“I’m pretty drawn to storytelling…”
When it comes to music, singer-songwriter girlhouse doesn’t hold back. Her personal experiences and relationships often serve as inspiration for her music, resulting in honest and vulnerable songs that resonate with listeners. In our recent interview, she opens up about her creative process, the challenges of balancing vulnerability with privacy, and the pressure to continue the success of her highly praised EP “The Third EP.”
As she talks about her latest single “worth it” she shares the emotional depth of the project: “Our friend Cooper Brown is an actual angel and helped us put this video together. My next-door neighbor got into a gunfight in front of my house the week we filmed this. My car was totaled from bullet holes, and I no longer felt safe at home, so I was having a pretty hard time. I also recently lost my grandpa and still don’t feel like I’ve fully adjusted to his loss. I don’t think there is more emotionally raw footage of me out there than this video.” And “worth it” immediately draws you in with its mystical and strong aura, fueled by the talented singer’s nostalgia-tinged pop sounds and her catchy voice.
Delve into the interview to discover more about the person behind girlhouse’s music.
Photography by Shervin Lainez – ShervinFoto
“I’d ‘fallen in love’ with someone who kept telling me I wasn’t enough and yet kept me around.” Can you tell us more about the personal experiences that inspired your new single “worth it”?
A lot of the songs on this EP are about relationships that are ancient history but the after-effects still linger. I really wanted to dive into the root of all the bullshit I bring into relationships, so I figured I’d start at the beginning. I think there’s one relationship in particular that I felt absolutely obliterated my heart for the first time; it was the first time I really lost myself.
The visual for “worth it” is simple yet so beautiful. What was the creative process behind the making of the music video?
Our friend Cooper Brown is an actual angel and helped us put this video together. My next-door neighbor got into a gunfight in front of my house the week we filmed this. My car was totaled from bullet holes, and I no longer felt safe at home, so I was having a pretty hard time. I also recently lost my grandpa and still don’t feel like I’ve fully adjusted to his loss. I don’t think there is more emotionally raw footage of me out there than this video. My rental car had a sunroof, so Cooper rented a car mount and let us use one of his antique lenses, and that combo created something magical. I’m SO proud of how this video turned out, and I’m so grateful for Cooper for helping us out; it felt like therapy working on this.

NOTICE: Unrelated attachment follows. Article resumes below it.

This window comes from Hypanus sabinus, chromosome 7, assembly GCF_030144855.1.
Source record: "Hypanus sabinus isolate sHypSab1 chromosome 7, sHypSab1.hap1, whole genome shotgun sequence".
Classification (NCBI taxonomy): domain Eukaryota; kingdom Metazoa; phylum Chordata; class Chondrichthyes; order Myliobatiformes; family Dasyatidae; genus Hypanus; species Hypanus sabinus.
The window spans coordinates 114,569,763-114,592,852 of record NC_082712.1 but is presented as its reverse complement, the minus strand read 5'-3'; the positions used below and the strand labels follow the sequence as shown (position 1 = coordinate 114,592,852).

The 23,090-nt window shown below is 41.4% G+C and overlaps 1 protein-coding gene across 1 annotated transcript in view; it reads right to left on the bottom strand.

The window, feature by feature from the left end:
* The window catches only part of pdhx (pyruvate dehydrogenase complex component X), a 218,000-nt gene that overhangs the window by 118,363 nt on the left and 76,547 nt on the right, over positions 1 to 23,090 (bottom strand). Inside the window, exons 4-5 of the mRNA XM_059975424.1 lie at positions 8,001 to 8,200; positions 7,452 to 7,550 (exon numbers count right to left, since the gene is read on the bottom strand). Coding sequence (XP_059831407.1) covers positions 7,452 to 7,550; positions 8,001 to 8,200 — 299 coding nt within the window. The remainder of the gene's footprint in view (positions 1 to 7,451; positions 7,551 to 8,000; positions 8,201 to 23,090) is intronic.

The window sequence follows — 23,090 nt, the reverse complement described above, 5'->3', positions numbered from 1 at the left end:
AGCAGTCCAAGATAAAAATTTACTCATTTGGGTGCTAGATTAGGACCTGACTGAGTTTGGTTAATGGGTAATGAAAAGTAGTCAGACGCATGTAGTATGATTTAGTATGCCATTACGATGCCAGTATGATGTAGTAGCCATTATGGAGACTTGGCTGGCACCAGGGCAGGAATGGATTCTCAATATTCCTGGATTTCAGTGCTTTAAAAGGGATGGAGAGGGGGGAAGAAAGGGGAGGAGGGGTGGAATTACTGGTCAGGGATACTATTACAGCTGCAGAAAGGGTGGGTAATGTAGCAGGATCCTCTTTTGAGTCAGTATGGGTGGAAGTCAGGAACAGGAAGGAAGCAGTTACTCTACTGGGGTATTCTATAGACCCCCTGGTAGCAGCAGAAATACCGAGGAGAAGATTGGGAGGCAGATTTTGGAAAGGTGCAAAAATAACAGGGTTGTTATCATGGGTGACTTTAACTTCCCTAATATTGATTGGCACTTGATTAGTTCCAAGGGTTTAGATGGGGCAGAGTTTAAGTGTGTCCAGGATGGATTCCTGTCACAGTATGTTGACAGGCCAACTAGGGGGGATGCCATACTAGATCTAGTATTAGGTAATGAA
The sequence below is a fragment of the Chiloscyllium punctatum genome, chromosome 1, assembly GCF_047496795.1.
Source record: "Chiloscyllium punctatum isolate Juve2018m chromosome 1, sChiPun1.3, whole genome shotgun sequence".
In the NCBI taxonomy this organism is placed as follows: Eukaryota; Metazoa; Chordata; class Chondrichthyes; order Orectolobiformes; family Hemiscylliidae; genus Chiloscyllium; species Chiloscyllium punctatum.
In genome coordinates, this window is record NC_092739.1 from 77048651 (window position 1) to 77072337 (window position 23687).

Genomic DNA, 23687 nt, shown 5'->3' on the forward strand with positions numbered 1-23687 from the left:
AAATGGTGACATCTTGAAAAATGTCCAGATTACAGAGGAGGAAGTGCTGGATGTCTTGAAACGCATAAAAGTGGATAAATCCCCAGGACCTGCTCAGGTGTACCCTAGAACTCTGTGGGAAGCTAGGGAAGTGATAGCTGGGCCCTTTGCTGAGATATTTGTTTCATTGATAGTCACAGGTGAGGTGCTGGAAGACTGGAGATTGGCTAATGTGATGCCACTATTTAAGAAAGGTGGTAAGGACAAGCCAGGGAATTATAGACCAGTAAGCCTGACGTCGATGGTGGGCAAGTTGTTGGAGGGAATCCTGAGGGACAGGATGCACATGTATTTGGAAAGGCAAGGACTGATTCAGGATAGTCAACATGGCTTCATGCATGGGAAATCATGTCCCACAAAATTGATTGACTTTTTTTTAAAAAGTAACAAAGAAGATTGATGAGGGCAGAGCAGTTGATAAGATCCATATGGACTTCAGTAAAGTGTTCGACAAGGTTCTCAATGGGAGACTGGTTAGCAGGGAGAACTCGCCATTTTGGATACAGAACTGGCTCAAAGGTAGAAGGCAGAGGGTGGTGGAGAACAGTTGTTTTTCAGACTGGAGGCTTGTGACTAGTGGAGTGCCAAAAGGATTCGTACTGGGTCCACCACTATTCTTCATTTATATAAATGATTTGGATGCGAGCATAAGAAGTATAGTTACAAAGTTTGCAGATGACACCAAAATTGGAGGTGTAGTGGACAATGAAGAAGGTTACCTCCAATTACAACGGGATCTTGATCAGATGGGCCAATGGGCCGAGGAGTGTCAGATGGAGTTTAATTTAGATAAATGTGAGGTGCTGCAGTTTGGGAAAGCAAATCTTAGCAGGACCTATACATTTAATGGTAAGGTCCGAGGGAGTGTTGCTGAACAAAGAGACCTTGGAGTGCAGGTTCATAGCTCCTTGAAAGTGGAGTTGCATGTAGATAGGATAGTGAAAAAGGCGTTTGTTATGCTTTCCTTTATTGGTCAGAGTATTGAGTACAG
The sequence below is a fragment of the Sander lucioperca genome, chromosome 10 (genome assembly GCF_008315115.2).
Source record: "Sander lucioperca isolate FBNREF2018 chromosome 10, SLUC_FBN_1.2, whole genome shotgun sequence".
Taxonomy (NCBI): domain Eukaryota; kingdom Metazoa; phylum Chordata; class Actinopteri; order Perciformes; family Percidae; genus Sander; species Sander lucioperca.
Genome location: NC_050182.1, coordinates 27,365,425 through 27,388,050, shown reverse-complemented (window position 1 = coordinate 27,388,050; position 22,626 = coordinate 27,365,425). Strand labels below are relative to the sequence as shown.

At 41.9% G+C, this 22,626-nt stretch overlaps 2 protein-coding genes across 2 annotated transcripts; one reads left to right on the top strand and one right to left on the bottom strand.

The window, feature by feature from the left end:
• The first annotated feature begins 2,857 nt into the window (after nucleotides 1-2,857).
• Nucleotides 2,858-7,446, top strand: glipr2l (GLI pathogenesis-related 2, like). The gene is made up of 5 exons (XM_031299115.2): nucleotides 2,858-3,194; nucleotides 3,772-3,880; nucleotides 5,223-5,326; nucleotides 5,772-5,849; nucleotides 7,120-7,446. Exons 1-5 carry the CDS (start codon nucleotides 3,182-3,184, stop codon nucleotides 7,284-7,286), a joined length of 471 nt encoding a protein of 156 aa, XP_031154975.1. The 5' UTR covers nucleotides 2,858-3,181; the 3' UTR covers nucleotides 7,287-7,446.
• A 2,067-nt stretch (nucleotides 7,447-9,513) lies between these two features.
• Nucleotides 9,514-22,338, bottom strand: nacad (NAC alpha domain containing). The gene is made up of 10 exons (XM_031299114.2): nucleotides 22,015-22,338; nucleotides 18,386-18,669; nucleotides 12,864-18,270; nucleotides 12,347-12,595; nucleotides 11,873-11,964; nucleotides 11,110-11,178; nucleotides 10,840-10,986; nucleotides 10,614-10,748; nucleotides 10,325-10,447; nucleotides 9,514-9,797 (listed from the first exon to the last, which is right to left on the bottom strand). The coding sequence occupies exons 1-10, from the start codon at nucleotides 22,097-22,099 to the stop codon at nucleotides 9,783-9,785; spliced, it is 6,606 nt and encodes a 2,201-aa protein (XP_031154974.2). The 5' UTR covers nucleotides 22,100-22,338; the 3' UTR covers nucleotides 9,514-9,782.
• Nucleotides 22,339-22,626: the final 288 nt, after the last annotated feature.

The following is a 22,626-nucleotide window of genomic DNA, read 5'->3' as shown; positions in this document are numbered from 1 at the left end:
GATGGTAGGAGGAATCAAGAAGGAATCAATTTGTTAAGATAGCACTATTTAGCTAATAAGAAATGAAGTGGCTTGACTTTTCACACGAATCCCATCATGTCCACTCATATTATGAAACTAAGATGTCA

“I talk a lot about my struggles with mental health in my music, and I know how much it means to feel seen in a song or a piece of art.”
Your music often discusses personal thoughts and relationships. How do you balance vulnerability with privacy in your songwriting?
That’s a really good question! I think I tend to overshare in my private life as well, so there’s a ton of overlap there! Always working on that healthy balance. Yay therapy!
Can you tell us about the process of incorporating your experiences into your music while also making sure that it resonates with your listeners?
I think I always hope that my personal experiences resonate with strangers. Selfishly, I wanna feel less alone. Kind of like when you’re nervous to ask a question in a class or a big group, maybe someone else is too nervous to ask the same question and needs someone to raise their hand. I talk a lot about my struggles with mental health in my music, and I know how much it means to feel seen in a song or a piece of art.
How do you approach songwriting and putting your feelings into words?
There are about a million little useless thoughts, poems, and words I like in my notes app. I usually start there and try to get inspired by whatever was happening when I wrote it down.
Your last EP, ‘The Third EP’, was highly praised last year. Is there any pressure on you to continue that success, and if so, how do you deal with it?
I think Tyler (producer, guitar) and I both put a tremendous amount of pressure on ourselves to keep growing and making better and better work every time we work together. Sometimes the pressure can slow us down a bit and make us second-guess ourselves, but we always try to remember why we started making music for this project in the first place and try to forgive ourselves a little bit; this is MUSIC, relax!
“Acting taught me how to find deep genuine connections.”
How has your background in acting influenced your music career?
I’m pretty drawn to storytelling because of theater and movies. I love a performance, and I think theater gave me the permission I needed to try different approaches to things that don’t work the first time. It also taught me how to find deep genuine connections.
Can you talk about how growing up in Portland, with its diversity and contrasting views, has influenced you as a person?
Well, I’m not sure how diverse it is, but I love Portland for the drama it provides. Every time I go downtown, someone wants to tell me their story. I love how it’s never boring.
You have achieved and experienced so much already. Can you tell us about a particularly memorable moment from your music career so far?
Getting to meet so many of my favorite artists has been a highlight. I absolutely feel like I fight my imposter syndrome daily, but the quality of the tours we’ve been getting lately has been nuts! I definitely feel like I’m living my dream.
One of the most important things in life is?
Feeling seen and heard
Thank you so much for your time!